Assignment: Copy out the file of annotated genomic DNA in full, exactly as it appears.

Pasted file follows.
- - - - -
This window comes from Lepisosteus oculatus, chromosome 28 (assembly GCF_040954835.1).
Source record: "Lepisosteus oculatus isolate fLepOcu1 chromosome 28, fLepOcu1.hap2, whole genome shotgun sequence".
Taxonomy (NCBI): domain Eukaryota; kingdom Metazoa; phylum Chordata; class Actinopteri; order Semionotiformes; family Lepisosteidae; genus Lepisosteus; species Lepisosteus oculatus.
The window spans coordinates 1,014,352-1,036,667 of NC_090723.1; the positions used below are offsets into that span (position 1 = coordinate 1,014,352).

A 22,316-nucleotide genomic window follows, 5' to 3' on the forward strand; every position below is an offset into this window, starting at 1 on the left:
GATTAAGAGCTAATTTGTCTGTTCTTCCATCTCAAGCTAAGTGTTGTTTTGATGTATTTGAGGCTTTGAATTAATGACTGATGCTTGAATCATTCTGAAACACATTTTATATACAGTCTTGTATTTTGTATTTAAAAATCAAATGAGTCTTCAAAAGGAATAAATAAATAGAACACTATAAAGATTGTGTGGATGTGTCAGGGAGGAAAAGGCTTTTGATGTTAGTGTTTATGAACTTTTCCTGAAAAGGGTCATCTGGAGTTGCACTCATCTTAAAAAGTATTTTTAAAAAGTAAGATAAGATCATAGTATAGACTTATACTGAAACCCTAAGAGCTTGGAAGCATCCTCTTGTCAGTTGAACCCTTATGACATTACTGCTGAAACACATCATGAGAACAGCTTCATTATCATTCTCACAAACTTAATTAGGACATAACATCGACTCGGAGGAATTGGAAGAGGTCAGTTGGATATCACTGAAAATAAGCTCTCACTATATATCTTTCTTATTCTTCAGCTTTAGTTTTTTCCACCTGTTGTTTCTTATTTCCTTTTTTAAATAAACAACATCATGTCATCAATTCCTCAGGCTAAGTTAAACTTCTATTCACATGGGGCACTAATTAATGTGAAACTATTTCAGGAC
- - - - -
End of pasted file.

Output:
This window comes from Lepisosteus oculatus, chromosome 28 (assembly GCF_040954835.1).
Source record: "Lepisosteus oculatus isolate fLepOcu1 chromosome 28, fLepOcu1.hap2, whole genome shotgun sequence".
Taxonomy (NCBI): domain Eukaryota; kingdom Metazoa; phylum Chordata; class Actinopteri; order Semionotiformes; family Lepisosteidae; genus Lepisosteus; species Lepisosteus oculatus.
The window spans coordinates 1,014,352-1,036,667 of NC_090723.1; the positions used below are offsets into that span (position 1 = coordinate 1,014,352).

A 22,316-nucleotide genomic window follows, 5' to 3' on the forward strand; every position below is an offset into this window, starting at 1 on the left:
GATTAAGAGCTAATTTGTCTGTTCTTCCATCTCAAGCTAAGTGTTGTTTTGATGTATTTGAGGCTTTGAATTAATGACTGATGCTTGAATCATTCTGAAACACATTTTATATACAGTCTTGTATTTTGTATTTAAAAATCAAATGAGTCTTCAAAAGGAATAAATAAATAGAACACTATAAAGATTGTGTGGATGTGTCAGGGAGGAAAAGGCTTTTGATGTTAGTGTTTATGAACTTTTCCTGAAAAGGGTCATCTGGAGTTGCACTCATCTTAAAAAGTATTTTTAAAAAGTAAGATAAGATCATAGTATAGACTTATACTGAAACCCTAAGAGCTTGGAAGCATCCTCTTGTCAGTTGAACCCTTATGACATTACTGCTGAAACACATCATGAGAACAGCTTCATTATCATTCTCACAAACTTAATTAGGACATAACATCGACTCGGAGGAATTGGAAGAGGTCAGTTGGATATCACTGAAAATAAGCTCTCACTATATATCTTTCTTATTCTTCAGCTTTAGTTTTTTCCACCTGTTGTTTCTTATTTCCTTTTTTAAATAAACAACATCATGTCATCAATTCCTCAGGCTAAGTTAAACTTCTATTCACATGGGGCACTAATTAATGTGAAACTATTTCAGGAC